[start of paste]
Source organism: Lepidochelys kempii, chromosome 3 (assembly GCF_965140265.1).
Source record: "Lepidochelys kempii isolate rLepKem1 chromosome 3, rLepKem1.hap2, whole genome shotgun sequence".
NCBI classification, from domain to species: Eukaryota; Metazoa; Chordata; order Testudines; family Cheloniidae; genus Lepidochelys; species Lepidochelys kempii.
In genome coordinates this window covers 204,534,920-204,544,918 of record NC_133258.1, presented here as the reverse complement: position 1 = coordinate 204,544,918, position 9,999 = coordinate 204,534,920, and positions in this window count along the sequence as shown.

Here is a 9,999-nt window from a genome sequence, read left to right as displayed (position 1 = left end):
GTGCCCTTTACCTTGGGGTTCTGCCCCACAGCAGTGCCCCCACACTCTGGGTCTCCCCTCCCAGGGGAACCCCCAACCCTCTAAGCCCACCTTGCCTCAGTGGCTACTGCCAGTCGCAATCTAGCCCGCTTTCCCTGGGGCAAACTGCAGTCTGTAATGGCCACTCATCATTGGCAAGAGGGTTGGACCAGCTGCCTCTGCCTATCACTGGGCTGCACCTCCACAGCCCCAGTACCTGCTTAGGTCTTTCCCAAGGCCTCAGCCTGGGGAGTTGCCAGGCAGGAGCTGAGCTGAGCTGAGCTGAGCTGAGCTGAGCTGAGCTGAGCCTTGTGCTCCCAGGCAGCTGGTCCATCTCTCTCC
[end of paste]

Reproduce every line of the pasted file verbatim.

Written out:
Source organism: Lepidochelys kempii, chromosome 3 (assembly GCF_965140265.1).
Source record: "Lepidochelys kempii isolate rLepKem1 chromosome 3, rLepKem1.hap2, whole genome shotgun sequence".
NCBI classification, from domain to species: Eukaryota; Metazoa; Chordata; order Testudines; family Cheloniidae; genus Lepidochelys; species Lepidochelys kempii.
In genome coordinates this window covers 204,534,920-204,544,918 of record NC_133258.1, presented here as the reverse complement: position 1 = coordinate 204,544,918, position 9,999 = coordinate 204,534,920, and positions in this window count along the sequence as shown.

Here is a 9,999-nt window from a genome sequence, read left to right as displayed (position 1 = left end):
GTGCCCTTTACCTTGGGGTTCTGCCCCACAGCAGTGCCCCCACACTCTGGGTCTCCCCTCCCAGGGGAACCCCCAACCCTCTAAGCCCACCTTGCCTCAGTGGCTACTGCCAGTCGCAATCTAGCCCGCTTTCCCTGGGGCAAACTGCAGTCTGTAATGGCCACTCATCATTGGCAAGAGGGTTGGACCAGCTGCCTCTGCCTATCACTGGGCTGCACCTCCACAGCCCCAGTACCTGCTTAGGTCTTTCCCAAGGCCTCAGCCTGGGGAGTTGCCAGGCAGGAGCTGAGCTGAGCTGAGCTGAGCTGAGCTGAGCTGAGCTGAGCCTTGTGCTCCCAGGCAGCTGGTCCATCTCTCTCC